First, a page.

• Over the coming years, it is reasonable to expect a stabilisation of retail transaction volumes. If one assumes a holding period of five years, investors that bought retail in the 2015 peak year are likely to consider potential sales from 2021 either to take profit or to limit losses if LTV restrictions make refinancing difficult.

European retail investment volumes  (2008-20)

Sources: RCA, AEW Research & Strategy

  • European investment volumes declined by 25% compared to 2019 for all sectors. But there was a wide range of changes across sectors from -8% for development sites to -66% for hotels.
  • Surprisingly retail investment volumes held up better than offices both in EUR bn volumes (-19% vs -35% respectively) and in deal counts (-23% and -32% respectively). 
  • This strong retail resilience can be explained by the fact that retail volumes have already been on a downward trends since 2015, whereas office volumes set a new record in 2019. Moreover, the sales of large portfolios and corporate acquisitions boosted 2020 retail volumes.
  • Among the retail segments, grocery anchored retail assets saw the slightest drop in volumes and it is the only property type for which the number of deals increased in 2020. This positive trend also reflected in the yields movements described in the following page.
  • On the other hand, both due to Covid-19 restrictions and the on-going restructuring of the retail sector, shopping centers saw the biggest drop both in deal counts and volumes.

Investment Volumes and Deal count per sector - 2020 vs 2019 (size: 2020 investment volumes)

1= Senior housing. Sources: RCA, AEW Research & Strategy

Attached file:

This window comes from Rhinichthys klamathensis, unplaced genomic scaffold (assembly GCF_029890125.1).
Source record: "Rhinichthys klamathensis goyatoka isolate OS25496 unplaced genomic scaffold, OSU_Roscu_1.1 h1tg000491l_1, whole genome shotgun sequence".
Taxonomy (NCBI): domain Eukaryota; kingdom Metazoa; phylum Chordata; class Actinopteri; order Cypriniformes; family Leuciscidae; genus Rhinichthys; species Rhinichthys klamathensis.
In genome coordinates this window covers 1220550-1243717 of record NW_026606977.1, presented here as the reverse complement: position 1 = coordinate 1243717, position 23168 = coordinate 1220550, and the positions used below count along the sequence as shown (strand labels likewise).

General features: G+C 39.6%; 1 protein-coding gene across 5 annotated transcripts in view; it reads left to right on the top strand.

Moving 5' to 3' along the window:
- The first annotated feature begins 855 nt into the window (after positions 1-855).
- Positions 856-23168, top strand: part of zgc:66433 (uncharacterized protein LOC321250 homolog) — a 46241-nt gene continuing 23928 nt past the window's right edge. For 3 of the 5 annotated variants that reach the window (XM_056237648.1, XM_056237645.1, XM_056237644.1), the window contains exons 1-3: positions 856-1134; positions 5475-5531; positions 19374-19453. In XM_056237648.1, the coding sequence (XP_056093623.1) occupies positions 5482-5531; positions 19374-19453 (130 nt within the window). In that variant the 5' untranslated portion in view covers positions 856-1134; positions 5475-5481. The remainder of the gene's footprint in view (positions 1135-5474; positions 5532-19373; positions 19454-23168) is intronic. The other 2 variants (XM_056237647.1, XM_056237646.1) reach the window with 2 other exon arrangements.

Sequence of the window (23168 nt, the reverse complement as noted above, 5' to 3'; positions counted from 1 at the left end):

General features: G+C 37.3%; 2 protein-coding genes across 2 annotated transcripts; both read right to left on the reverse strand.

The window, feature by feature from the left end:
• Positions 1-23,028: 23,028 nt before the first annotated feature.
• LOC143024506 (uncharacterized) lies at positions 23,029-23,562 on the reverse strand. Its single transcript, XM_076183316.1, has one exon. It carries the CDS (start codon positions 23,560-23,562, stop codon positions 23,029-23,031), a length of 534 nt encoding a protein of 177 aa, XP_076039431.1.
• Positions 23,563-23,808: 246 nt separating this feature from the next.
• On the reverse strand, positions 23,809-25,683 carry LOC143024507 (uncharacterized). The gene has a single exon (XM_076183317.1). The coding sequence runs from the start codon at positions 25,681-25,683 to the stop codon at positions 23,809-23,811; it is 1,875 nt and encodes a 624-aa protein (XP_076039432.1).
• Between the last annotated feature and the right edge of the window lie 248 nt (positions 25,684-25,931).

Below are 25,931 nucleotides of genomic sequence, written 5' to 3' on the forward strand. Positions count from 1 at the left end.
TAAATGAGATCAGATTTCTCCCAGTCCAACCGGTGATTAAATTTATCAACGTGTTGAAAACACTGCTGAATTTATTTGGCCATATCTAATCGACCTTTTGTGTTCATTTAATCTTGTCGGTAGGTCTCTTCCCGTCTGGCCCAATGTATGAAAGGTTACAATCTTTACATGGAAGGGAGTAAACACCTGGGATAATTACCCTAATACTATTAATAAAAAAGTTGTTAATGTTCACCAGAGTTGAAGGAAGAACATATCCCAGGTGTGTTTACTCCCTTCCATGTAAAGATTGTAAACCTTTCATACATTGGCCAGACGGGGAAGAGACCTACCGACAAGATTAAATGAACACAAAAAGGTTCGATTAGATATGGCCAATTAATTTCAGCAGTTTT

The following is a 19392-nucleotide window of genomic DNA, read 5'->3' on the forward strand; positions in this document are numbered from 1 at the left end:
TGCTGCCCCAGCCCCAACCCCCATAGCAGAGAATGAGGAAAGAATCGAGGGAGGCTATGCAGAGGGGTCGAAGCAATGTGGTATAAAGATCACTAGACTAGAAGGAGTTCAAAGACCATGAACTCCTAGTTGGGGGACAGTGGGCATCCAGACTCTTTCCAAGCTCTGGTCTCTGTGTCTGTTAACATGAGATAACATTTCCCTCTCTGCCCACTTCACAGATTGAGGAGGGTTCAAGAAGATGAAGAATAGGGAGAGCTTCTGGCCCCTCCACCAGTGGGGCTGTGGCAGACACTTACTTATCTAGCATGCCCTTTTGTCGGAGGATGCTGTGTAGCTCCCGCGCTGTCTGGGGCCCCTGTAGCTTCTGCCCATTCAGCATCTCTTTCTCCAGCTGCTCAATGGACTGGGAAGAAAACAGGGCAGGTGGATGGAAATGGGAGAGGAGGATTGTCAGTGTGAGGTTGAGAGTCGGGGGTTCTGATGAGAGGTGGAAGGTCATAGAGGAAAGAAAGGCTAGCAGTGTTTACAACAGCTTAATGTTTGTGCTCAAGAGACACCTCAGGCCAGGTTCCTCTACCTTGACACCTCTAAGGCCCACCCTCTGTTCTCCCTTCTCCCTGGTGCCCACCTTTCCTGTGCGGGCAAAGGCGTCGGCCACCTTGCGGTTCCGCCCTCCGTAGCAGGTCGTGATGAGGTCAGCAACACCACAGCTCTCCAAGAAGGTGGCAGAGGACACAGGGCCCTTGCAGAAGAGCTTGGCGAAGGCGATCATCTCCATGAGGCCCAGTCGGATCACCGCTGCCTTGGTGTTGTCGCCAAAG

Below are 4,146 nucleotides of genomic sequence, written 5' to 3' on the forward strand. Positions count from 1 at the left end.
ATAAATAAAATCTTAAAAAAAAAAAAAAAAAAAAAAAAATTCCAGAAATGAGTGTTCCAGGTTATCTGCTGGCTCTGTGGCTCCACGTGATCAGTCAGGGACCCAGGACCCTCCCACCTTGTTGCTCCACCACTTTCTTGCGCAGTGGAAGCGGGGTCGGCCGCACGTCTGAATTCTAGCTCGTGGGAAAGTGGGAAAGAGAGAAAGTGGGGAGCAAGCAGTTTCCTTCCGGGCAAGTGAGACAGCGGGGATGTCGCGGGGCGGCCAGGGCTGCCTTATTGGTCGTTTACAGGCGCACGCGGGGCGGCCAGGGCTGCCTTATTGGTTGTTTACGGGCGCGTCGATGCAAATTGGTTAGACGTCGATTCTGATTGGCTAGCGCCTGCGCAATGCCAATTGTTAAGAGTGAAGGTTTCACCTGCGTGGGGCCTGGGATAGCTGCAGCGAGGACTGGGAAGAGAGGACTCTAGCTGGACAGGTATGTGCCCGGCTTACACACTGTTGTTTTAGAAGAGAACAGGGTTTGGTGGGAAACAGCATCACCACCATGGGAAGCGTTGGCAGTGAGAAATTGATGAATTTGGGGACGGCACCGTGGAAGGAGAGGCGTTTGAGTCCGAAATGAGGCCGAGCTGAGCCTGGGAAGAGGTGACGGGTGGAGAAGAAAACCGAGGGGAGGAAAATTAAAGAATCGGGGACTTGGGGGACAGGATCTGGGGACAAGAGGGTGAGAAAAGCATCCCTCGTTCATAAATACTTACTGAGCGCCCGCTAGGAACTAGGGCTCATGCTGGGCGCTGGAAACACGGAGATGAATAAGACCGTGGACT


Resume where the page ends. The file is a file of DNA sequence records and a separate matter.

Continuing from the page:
• Despite continued poor news flow on the Covid-19 lockdowns and its impact on retailers, European REIT investors have recently re-priced retail REITs. In fact, discounts to NAV for retail REITs are now similar to those for office REITs. 
  • This re-pricing reflects a combination of changes in stock prices as well as property valuations, where the current observed discount to NAV for retail is near 16%, according to Green Street. This means that the implied value of the REITs underlying assets is 16% above the implied company value (net of leverage) as priced by stock trading in the secondary market 
  • Clearly REIT investors are also expecting a strong post-Covid-19 recovery in retail spending, retail sales and leasing. Retail REITs still trade at discounts so investors still expect headwinds albeit at reduced risks. 
  • This price signal from the public markets can be seen as confirmation that the worst might be behind us for the broader European retail investment sector.

European REIT sectors’ observed premiums to NAV (2010-21)

Sources: Greenstreet, AEW Research & Strategy

  • Most retail sub-sectors had been repricing pre-Covid, with yields trending upward since 2018. But, the Covid-19 pandemic has accelerated this yield widening ranging across segments from 7-33 bps over 2020. 
  • Despite this recent repricing, retail prime yields still remain below their 2012-13 post-GFC peak as of Q4 2020.